POLITICS
02/11/2019 13:30 EST | Updated 02/11/2019 15:31 EST

NYC Lawmaker Says Chamber Controlled By ‘Homosexual Community,’ Won’t Apologize

“What I said is not homophobic, it’s the truth,” Ruben Díaz Sr. said in a follow-up statement.

New York City council member Ruben Díaz Sr. refuses to apologize for homophobic comments he made last week, despite criticism from the LGBTQ community and fellow council members.

“When I get to the City Council, I find that the City Council is controlled ― most council members out of 51 council members ― over there, everybody is controlled by the homosexual community,” the Democratic councilman and former state senator said during an interview on the Spanish language radio show “El Desahogo.” 

As an example, Ruben Díaz Sr., 75, told the radio show that City Council Speaker Corey Johnson is gay and married to another man. Johnson, who is openly gay and single, called for an apology in a statement released Friday. 

“Council Member Díaz Sr.’s homophobic comments are offensive to both the Speaker and the body, and have no place in New York City,” Johnson said in a Friday statement to NY1 News. “He should apologize to all of his colleagues, and the entire LGBTQ community.”

Ruben Díaz Sr., an ordained minister of Puerto Rican descent, has been on the city council since January 2018. Although he’s a Democrat, he’s known for his socially conservative views including his consistent opposition to gay marriage and abortion. In 2011, Ruben Díaz Sr. was the only Democratic member of the New York state Senate to vote against marriage equality. 

The councilman’s son, Ruben Díaz Jr., called for an apology in a Saturday tweet and described his father’s comments as “antagonistic, quarrelsome and wholly unnecessary.”

“NYC is a place where we celebrate our diversity and inclusivity. The LGBTQ community is unequivocally an essential voice in our City,” Ruben Díaz Jr., the Bronx borough president, tweeted. 

New York City mayor Bill de Blasio (D) also weighed in on the controversy, calling Ruben Díaz Sr.’s comments “disgraceful and homophobic” in a Saturday tweet

“The council member owes an apology to @NYCSpeakerCoJo and 8.6 million New Yorkers,” he added. 

Unfortunately, Ruben Díaz Sr. doesn’t agree that there was anything homophobic about his comments. In a Saturday tweet, he asked his followers: “What’s homophobic about saying that the gay community controls the nyc city council?” adding, “I’m giving them credit for the power and influence they have.”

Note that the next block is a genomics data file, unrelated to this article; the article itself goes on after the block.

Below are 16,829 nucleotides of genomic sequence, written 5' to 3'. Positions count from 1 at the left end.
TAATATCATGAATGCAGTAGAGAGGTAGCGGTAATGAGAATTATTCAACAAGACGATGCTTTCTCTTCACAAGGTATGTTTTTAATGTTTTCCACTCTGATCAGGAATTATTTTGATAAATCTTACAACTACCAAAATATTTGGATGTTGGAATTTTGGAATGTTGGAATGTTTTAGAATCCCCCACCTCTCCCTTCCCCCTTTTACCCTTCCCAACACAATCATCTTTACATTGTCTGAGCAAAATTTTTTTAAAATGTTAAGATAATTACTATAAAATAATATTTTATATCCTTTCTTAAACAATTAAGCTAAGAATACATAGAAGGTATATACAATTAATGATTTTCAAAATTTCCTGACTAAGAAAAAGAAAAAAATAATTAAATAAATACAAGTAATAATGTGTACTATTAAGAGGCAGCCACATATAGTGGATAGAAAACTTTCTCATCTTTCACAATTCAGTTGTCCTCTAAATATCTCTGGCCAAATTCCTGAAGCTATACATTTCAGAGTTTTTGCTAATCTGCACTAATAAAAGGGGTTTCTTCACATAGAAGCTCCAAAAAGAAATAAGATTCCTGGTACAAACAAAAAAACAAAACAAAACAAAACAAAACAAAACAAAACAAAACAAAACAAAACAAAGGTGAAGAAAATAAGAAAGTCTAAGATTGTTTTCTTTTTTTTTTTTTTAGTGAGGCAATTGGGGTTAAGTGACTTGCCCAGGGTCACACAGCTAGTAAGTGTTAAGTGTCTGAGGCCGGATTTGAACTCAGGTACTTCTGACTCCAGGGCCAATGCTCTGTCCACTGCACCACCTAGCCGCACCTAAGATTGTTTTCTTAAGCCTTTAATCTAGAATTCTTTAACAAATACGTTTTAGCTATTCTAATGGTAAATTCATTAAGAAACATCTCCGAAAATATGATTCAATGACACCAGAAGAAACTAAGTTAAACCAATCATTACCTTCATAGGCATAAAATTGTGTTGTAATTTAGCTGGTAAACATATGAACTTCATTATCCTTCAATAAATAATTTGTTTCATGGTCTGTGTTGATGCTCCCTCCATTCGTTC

In a follow-up statement, Ruben Díaz Sr. responded to calls for his resignation writing that he’s “sorry to disappoint,” but he will not be resigning. “The only ones that can ask me to resign are the residents of the 18th C. D. and that will be on Nov. 2021,” he added. 

The councilman doubled down on his comments in an interview with New York Daily News

“What I said is not homophobic, it’s the truth,” he said, adding that the backlash to his statement only supports the idea that city council is controlled by the “homosexual community.”

“You see the list of elected officials that are calling on me to apologize. That shows how much power they have,” he said. “I’m the victim here.”

Johnson responded to Ruben Díaz Sr.’s refusal to apologize in a statement to HuffPost on Monday afternoon. 

“In the aftermath of Council Member Díaz, Sr.’s deeply offensive comments about the LGBTQ community − as well as his indefensible refusal to apologize or even acknowledge the hurt he has caused − many Members have called for disciplinary actions against him and/or his resignation,” he said. “I feel their anger and their pain. We are currently reviewing all potential disciplinary scenarios. Nothing is off the table.”

Ruben Díaz Sr. did not immediately responded to HuffPost’s request for comment.   

This article has been updated to include Johnson’s response to Ruben Díaz Sr.’s refusal to apologize. 

CORRECTION: An earlier version of this article misstated that Ruben Díaz Sr. was the only member of the New York state Senate to vote against marriage equality in 2011. He was the only Democratic member of the state Senate to vote no.